When the coronavirus pandemic hit earlier this year, many analysts worried that decreasing gas prices meant that seniors would get no Social Security raise going into 2021. In the end, seniors are getting an increase after all -- a 1.3% cost-of-living adjustment, or COLA.

If that seems stingy at first glance, well, it is. In fact, for the typical senior, that boost will amount to less than $20 extra per month, and that's without factoring in Medicare Part B premium increases. Unfortunately, this isn't a situation unique to 2021. Seniors on Social Security have been losing buying power for years because of one big issue.

Social Security card sticking out of a pile of bills.

Image source: Getty Images.

Why Social Security benefits won't be worth much in 2021

Though monthly Social Security checks will rise modestly in 2021, there's a good chance that healthcare costs will rise even more. 

This dynamic has already been happening for years. Healthcare costs have increased by an average of 2.928% annually over the past 10 years (this percentage includes projections for the remainder of 2020). If, as seems likely, this holds true for 2021, it means the coming year's COLA will amount to less than half the increase seniors will face on their healthcare bills alone. In fact, Social Security beneficiaries have lost a whopping 30% of their buying power since the year 2000, with much of that directly tied to healthcare costs.

What's worse is that senior healthcare costs aren't factored into COLA calculations. COLAs are instead determined based on annual third-quarter data from the Consumer Price Index for Urban Wage Earners and Clerical Workers (CPI-W). When the costs of common goods and services rise, benefits get a boost. Unfortunately, the CPI-W doesn't measure senior-specific expenses at all.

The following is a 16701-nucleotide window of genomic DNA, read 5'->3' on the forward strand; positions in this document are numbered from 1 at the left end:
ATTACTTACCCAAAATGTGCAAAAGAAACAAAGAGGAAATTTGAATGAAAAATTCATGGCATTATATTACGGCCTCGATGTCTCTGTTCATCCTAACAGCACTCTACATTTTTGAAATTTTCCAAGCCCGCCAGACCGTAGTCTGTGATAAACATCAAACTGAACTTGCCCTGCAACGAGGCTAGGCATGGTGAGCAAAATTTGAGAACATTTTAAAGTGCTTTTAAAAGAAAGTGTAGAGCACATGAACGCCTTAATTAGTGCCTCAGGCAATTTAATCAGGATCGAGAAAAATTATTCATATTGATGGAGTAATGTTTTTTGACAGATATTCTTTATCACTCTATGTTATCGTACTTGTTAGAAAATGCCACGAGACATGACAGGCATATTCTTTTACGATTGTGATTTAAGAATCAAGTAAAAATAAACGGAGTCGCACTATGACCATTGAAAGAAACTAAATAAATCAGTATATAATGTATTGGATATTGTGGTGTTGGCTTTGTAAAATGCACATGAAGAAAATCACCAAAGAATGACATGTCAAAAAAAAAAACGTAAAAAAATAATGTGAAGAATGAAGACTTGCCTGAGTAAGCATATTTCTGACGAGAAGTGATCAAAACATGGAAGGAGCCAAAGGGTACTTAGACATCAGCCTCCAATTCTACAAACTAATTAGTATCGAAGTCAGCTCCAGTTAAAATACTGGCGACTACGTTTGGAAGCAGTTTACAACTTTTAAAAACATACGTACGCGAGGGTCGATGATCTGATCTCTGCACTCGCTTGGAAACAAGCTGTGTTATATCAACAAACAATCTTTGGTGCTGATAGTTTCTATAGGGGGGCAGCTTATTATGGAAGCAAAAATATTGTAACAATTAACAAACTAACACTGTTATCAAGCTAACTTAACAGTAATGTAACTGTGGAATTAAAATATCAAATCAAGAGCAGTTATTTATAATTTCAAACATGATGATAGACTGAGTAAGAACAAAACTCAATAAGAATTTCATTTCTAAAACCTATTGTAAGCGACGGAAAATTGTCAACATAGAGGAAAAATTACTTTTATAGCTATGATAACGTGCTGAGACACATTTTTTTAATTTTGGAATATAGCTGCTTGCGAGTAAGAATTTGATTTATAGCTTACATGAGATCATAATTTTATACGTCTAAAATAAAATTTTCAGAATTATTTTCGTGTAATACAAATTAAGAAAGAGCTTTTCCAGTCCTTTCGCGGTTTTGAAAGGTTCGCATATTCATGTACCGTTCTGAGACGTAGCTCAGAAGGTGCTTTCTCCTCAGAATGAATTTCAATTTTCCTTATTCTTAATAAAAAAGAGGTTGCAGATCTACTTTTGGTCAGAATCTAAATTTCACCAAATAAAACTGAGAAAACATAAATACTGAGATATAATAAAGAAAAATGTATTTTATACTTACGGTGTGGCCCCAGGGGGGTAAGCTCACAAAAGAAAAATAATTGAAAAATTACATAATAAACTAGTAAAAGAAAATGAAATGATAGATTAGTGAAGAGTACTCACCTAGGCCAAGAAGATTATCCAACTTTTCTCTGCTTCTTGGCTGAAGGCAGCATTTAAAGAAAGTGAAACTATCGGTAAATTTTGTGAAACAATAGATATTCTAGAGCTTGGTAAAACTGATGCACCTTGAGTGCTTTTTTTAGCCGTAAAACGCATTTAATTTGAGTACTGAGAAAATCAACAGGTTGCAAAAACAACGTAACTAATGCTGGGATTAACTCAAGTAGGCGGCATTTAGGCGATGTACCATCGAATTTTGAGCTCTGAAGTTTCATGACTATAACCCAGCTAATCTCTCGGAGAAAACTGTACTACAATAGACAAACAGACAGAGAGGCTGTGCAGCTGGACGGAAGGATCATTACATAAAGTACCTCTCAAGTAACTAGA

Fuel costs, for example, significantly impact the CPI-W -- but seniors generally don't spend much money on fuel. Many don't work and therefore don't drive daily. Even among seniors who spend more time in their cars, fuel costs tend to pale in comparison to what they're forced to spend year after year just to keep up with their health.

A big change is needed

The fact that seniors on Social Security will lose buying power in 2021 isn't just a function of the meager COLA. Rather, it's a symptom of a poor system for calculating COLAs in the first place. Senior advocates have long recommended switching over to the Consumer Price Index for the Elderly (CPI-E) to determine COLAs -- a more targeted index that can properly account for healthcare inflation. For that to happen, lawmakers need to agree to change the law. Many have expressed reluctance to do so.

Unfortunately, if this situation doesn't change, seniors are likely to lose buying power at increasing rates. Given the number of retirees who get the bulk of their income from Social Security, that's dangerous. While future beneficiaries have a chance to boost their savings and set aside funds for healthcare expenses in retirement, today's seniors are pretty much stuck getting squeezed unless lawmakers intervene.